3D Vision Blog

A normal user's look into the world of 3D Stereo Technologies

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Entries Tagged as 'GeForce 3D Vision'

Asus ROG Swift PG278Q is the First Official Nvidia G-SYNC Monitor

January 7th, 2014 · 7 Comments · GeForce 3D Vision

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Here comes the announcement of the first Nvidia G-SYNC enabled monitor at CES 2014 fromm ASUS – the ASUS ROG Swift PG278Q. The monitor supports WQHD 2560×1440 resolution and ASUS says it is a 120+ Hz display, so this is also the first monitor to officially support 120Hz refresh rate with a resolution over 1920×1080. What is not so good news for some people is the that the display probably uses a TN panel, something that is suggested by the announced 1ms response time. And the other not so good news is that there is not a single mention of 3D Vision support, so apparently this display from ASUS is not 3D-capable, meaning we are still don’t have a 3D Vision monitor with a resolution higher than 1080p.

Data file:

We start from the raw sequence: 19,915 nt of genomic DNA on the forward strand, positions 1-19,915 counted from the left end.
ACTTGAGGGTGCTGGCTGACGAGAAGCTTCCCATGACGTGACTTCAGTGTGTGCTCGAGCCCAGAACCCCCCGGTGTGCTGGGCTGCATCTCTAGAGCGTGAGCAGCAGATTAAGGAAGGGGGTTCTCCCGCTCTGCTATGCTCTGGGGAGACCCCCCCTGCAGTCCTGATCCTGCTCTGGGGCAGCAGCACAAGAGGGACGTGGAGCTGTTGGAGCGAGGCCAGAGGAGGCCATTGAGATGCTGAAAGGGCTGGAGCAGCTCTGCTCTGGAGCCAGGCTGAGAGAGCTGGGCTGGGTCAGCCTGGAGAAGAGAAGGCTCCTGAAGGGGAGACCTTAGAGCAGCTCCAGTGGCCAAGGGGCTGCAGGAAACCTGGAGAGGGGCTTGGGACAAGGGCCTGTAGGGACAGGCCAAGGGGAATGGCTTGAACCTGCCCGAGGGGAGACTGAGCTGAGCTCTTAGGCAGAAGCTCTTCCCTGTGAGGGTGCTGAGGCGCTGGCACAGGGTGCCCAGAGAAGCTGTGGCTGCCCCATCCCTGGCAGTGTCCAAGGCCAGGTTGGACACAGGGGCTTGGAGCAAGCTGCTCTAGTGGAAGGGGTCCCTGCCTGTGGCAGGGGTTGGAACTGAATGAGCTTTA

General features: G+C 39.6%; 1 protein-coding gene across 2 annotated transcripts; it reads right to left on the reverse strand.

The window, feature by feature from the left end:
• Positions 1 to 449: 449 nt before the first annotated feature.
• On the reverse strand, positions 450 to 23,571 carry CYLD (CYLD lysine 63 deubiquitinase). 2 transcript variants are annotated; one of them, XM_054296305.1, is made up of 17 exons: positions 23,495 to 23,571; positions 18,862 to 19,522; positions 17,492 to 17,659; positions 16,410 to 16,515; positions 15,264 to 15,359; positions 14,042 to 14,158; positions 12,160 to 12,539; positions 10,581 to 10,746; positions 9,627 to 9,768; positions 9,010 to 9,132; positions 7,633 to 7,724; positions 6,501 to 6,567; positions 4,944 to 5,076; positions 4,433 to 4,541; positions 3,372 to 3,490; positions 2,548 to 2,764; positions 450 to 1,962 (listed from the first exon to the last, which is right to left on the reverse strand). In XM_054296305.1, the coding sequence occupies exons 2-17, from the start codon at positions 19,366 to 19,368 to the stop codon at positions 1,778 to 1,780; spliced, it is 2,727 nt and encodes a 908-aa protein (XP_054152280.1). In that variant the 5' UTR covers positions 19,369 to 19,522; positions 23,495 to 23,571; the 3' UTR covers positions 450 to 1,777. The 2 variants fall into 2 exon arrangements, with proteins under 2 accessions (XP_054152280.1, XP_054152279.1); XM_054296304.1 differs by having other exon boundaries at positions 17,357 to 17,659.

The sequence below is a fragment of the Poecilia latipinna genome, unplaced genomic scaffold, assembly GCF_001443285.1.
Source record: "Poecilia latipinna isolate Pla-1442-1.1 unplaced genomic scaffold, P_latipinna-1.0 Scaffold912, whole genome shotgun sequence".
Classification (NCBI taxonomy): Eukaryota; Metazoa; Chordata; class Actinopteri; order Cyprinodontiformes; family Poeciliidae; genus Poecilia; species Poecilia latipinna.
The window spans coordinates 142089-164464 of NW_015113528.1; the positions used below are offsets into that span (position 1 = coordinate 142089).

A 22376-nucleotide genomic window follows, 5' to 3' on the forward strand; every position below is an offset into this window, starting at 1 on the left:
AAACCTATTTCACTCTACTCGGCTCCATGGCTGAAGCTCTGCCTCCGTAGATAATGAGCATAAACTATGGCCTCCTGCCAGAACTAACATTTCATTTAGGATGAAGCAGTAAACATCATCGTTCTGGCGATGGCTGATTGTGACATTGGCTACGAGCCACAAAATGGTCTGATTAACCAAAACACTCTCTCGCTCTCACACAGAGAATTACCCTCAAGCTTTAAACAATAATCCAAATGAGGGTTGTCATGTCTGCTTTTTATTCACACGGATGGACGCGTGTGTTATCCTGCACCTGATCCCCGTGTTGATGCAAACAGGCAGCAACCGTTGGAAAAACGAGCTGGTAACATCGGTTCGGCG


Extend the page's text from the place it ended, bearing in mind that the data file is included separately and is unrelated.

The ROG SWIFT PG278Q is also the world’s first WQHD monitor powered by NVIDIA G-SYNC technology. NVIDIA G-SYNC, a breakthrough in display technology, synchronizes the display’s refresh rates to the GPU. The ROG SWIFT PG278Q eliminates screen tearing, minimizes stutter and input lag to deliver the smoothest gaming experience possible. With G-SYNC technology objects look sharper and more vibrant, while gameplay is more fluid and responsive.


ASUS ROG SWIFT PG278Q Specifications:

- Display: 27-inch WQHD 2560×1440 (16:9)
– Narrow 6mm bezel designed for multi-monitor setups
– Pixel Pitch: 0.233mm
– Brightness: 350cd/m2
– Display Colors: 16.7M
– Refresh Rate: Over 120 Hz
– Response Time: 1ms (GTG)